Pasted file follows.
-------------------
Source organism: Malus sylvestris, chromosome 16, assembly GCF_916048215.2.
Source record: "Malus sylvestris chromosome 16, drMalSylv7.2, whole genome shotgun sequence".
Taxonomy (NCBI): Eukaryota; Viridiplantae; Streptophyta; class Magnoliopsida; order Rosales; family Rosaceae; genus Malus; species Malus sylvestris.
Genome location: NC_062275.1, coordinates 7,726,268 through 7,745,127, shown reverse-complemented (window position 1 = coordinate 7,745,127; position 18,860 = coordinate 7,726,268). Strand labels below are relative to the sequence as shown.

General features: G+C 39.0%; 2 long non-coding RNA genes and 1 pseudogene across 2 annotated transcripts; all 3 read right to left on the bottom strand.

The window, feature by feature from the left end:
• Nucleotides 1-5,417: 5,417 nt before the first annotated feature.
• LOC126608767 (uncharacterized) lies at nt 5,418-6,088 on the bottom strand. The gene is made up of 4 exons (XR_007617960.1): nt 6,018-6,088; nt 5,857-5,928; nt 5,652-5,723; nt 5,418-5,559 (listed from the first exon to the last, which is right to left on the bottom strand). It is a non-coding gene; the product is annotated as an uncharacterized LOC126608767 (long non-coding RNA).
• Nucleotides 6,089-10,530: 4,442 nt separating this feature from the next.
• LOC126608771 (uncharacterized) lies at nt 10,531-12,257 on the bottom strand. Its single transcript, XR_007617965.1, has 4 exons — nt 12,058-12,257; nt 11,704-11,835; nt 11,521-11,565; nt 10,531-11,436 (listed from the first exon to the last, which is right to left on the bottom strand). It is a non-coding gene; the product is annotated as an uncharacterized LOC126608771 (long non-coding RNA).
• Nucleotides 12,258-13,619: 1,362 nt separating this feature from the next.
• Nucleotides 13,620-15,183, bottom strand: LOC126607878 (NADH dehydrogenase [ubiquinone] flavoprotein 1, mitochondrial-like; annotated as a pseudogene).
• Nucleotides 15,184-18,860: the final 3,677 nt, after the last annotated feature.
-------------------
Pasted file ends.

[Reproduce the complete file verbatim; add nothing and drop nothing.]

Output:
Source organism: Malus sylvestris, chromosome 16, assembly GCF_916048215.2.
Source record: "Malus sylvestris chromosome 16, drMalSylv7.2, whole genome shotgun sequence".
Taxonomy (NCBI): Eukaryota; Viridiplantae; Streptophyta; class Magnoliopsida; order Rosales; family Rosaceae; genus Malus; species Malus sylvestris.
Genome location: NC_062275.1, coordinates 7,726,268 through 7,745,127, shown reverse-complemented (window position 1 = coordinate 7,745,127; position 18,860 = coordinate 7,726,268). Strand labels below are relative to the sequence as shown.

General features: G+C 39.0%; 2 long non-coding RNA genes and 1 pseudogene across 2 annotated transcripts; all 3 read right to left on the bottom strand.

The window, feature by feature from the left end:
• Nucleotides 1-5,417: 5,417 nt before the first annotated feature.
• LOC126608767 (uncharacterized) lies at nt 5,418-6,088 on the bottom strand. The gene is made up of 4 exons (XR_007617960.1): nt 6,018-6,088; nt 5,857-5,928; nt 5,652-5,723; nt 5,418-5,559 (listed from the first exon to the last, which is right to left on the bottom strand). It is a non-coding gene; the product is annotated as an uncharacterized LOC126608767 (long non-coding RNA).
• Nucleotides 6,089-10,530: 4,442 nt separating this feature from the next.
• LOC126608771 (uncharacterized) lies at nt 10,531-12,257 on the bottom strand. Its single transcript, XR_007617965.1, has 4 exons — nt 12,058-12,257; nt 11,704-11,835; nt 11,521-11,565; nt 10,531-11,436 (listed from the first exon to the last, which is right to left on the bottom strand). It is a non-coding gene; the product is annotated as an uncharacterized LOC126608771 (long non-coding RNA).
• Nucleotides 12,258-13,619: 1,362 nt separating this feature from the next.
• Nucleotides 13,620-15,183, bottom strand: LOC126607878 (NADH dehydrogenase [ubiquinone] flavoprotein 1, mitochondrial-like; annotated as a pseudogene).
• Nucleotides 15,184-18,860: the final 3,677 nt, after the last annotated feature.